Building Wellness into Building: Improving the Livability of Homes
By Cheri' Ben-lesau
Today’s leaders in architectural design have embraced a holistic approach that goes far beyond mere aesthetics. Today and into the future, the best of us will focus on designing buildings that are sustainably sourced, affordable, and created to enhance the well-being of end users.
While much of what makes cities livable—things like reliable public transportation, walkable-bikeable infrastructure, a clean environment, and low crime—may be beyond my ability as an architect to guarantee, building in ways that improve the livability of a home are well within my grasp. As an architectural designer, I have asked myself these questions: Can building design improve longevity, decrease isolation, be affordable, and even affect happiness?
Yes, absolutely, it can.
I was inspired to consider longevity by looking at the shared habits of communities where people live longer than average. These pockets of longevity are often called Blue Zones. In his book, Dan Beuttner lists the lifestyle habits these communities shared: moderate, regular physical activity, purpose, reduced stress, moderate calorie intake of a mostly plant-based diet, moderate alcohol use, spirituality, and engagement with family and friends.
If you want to live long and prosper, garden. Do it outside. Buettner and other researchers discovered that outdoor gardening is integral to longevity.
Isolation is another critical and growing concern affecting our quality of life: what is referred to as social engagement in the Beuttner studies. Arguably the most comprehensive study done on longevity and well-being, the Harvard Study of Adult Development shows that good relationships equal longer, happier lives. Being lonely is as bad for you as being obese, and nearly half of Americans are lonely.
We need a new spatial contract. In the context of widening political divides and growing economic inequalities, we call on architects to imagine spaces in which we can generously live together.”
Hashim Sarkis, Curator La Biennale 2020
Big homes are expensive homes, and expensive homes are out of reach for many. Housing prices have outpaced wages in 80% of markets. Enter the trend for smaller homes. According to Zillow.com, the median price of a home is $156 a square foot. A 1300-square-foot home is half the price of the 2,600-square-foot monsters that are the current norm, and if well-designed, a house is highly livable at 1,000 square feet or even less.
So how does this tie into how I will design houses? Enter the pocket neighborhood. These neighborhoods sometimes spring up accidentally. The outcome of less isolation and less crime caught people’s attention, and the positives could be engineered such that now pocket neighborhoods are being built with quality of life in mind. Architect Paul Chapin coined the term that has now come to represent neighborhoods that are typified by 14 or less smaller houses arranged around a central courtyard and designed to balance privacy and interaction. Some of these communities have shared cars, shared entertainment spaces, storage sheds, and my favorite is one in California where the entire community is planted to be edible.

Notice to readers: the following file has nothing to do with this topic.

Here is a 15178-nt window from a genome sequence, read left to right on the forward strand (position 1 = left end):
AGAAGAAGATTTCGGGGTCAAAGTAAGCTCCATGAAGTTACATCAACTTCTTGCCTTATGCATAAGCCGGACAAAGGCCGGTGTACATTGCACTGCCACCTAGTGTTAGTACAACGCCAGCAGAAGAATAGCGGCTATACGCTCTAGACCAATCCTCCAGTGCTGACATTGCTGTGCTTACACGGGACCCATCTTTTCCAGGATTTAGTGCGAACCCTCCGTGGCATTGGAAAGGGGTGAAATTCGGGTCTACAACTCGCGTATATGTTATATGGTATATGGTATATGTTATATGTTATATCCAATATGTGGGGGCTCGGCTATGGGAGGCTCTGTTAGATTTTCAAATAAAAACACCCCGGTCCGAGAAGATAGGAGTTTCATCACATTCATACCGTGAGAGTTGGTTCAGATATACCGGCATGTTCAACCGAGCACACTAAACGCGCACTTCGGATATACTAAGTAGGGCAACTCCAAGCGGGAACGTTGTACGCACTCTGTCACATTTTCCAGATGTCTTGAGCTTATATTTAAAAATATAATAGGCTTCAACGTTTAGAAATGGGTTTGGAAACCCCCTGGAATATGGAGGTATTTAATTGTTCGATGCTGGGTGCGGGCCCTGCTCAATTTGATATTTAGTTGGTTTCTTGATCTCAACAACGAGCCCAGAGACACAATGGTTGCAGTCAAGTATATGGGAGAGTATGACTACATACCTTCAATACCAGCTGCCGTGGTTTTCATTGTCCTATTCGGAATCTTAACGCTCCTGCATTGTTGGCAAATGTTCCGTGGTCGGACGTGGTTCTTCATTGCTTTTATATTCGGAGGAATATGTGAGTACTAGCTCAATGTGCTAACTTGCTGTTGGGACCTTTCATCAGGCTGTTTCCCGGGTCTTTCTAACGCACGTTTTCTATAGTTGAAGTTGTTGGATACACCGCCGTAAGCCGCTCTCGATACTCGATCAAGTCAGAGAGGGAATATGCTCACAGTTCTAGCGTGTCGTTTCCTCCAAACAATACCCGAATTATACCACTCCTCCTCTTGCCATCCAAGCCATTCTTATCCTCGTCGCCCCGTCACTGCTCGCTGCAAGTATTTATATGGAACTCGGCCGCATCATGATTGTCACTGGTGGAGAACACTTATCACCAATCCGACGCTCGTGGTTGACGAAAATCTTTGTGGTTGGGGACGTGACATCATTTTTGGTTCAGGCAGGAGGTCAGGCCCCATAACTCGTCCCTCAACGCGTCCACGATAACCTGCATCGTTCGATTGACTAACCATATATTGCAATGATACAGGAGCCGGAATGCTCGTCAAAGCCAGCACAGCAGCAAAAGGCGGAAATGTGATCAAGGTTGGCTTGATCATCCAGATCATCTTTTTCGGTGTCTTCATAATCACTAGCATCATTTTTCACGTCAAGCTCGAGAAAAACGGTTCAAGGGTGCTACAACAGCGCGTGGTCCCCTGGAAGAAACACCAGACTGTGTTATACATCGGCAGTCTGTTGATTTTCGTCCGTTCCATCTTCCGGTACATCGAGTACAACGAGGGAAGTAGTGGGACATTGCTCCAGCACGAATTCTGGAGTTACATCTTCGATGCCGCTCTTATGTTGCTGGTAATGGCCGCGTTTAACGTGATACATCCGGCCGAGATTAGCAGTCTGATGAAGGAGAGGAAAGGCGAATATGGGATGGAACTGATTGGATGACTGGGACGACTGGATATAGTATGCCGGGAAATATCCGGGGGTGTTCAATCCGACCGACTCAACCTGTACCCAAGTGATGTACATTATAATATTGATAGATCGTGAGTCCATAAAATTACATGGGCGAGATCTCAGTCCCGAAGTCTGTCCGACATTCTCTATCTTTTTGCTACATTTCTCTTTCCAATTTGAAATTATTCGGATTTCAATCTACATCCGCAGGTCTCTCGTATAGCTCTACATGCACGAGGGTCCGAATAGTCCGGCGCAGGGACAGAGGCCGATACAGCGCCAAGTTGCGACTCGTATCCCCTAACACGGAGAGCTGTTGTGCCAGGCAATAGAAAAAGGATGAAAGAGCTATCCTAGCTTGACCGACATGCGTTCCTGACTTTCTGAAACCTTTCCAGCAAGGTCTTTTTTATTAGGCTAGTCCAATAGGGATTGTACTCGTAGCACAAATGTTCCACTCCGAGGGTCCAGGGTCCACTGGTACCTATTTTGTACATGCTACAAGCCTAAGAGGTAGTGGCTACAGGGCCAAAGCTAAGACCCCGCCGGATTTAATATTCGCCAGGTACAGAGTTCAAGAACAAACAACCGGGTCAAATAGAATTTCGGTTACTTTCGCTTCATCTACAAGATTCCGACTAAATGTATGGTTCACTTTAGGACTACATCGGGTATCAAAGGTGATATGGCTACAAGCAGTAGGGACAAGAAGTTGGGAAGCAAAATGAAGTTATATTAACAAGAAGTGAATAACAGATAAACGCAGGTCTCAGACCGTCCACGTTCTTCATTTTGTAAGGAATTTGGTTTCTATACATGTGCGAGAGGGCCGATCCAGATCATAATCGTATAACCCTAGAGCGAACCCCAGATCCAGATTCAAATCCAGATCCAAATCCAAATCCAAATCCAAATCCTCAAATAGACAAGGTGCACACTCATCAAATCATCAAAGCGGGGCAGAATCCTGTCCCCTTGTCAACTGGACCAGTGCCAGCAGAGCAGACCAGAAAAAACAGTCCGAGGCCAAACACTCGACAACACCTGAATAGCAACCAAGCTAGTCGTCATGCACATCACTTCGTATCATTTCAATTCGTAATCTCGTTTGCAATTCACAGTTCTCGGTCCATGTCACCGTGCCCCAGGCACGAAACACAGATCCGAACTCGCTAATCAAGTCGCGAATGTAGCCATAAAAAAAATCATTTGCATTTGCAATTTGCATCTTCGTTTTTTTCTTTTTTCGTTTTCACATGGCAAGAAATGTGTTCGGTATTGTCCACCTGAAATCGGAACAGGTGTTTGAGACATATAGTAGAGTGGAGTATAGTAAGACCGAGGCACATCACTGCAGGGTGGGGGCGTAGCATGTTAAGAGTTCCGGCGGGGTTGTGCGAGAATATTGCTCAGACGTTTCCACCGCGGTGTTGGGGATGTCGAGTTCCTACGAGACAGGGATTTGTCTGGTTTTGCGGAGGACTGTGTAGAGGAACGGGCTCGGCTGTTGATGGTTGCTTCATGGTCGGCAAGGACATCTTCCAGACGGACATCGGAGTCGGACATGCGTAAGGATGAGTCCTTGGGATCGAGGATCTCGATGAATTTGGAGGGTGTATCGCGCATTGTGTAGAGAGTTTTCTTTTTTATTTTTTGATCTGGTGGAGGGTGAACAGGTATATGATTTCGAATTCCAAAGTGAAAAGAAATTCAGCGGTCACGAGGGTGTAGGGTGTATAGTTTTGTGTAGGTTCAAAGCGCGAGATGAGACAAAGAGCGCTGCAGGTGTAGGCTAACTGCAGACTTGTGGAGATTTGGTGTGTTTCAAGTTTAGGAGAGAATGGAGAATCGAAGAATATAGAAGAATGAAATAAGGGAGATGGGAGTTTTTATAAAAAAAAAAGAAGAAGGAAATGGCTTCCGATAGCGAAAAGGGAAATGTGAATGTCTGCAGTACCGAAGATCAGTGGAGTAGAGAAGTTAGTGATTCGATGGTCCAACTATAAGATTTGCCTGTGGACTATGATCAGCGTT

The way I plan to improve how people live in their homes is to design and build homes of 1,000-square-feet or less in small, defined community groups of 10 to 14 units. Parking will be on the external/back side of the buildings. Porches will face inward towards a courtyard that will house amenities such as a recreation area, enclosed meeting room, and community gardens. Houses will be small, designed for people to age in place, and will use low, fire-load materials to improve safety, deter termites (an issue in the Gulf South), and cut down on insurance premiums.
An architect cannot dictate spirituality, levels of alcohol and tobacco use, or make couch potatoes get out there and garden. A pocket neighborhood, especially one with a garden option, would not attract everyone. But for the right people looking to improve their lifestyle, live affordably, and live engaged and active, a pocket community could possibly improve not only longevity, but it could, dare we say, even make people happy.
Successfully designing highly livable homes requires collaboration. It takes a holistically designed community, and the cooperation of architects, builders, city planners, and community leaders. But the improvements will start with the leadership and artistic vision of the architectural designer, and this designer will engage by building pocket communities.
About the author
Cheri’ Ben-Iesau is an artist, a U.S. veteran, and a California Native whose parents are both artists—a trait Cheri inherited. She served in the U.S. Coast Guard and now, in a complete shift of careers, is pursuing a degree at Delgado Community College in New Orleans, Louisiana, that will allow her to express her creativity in a big way, while also helping shape her community.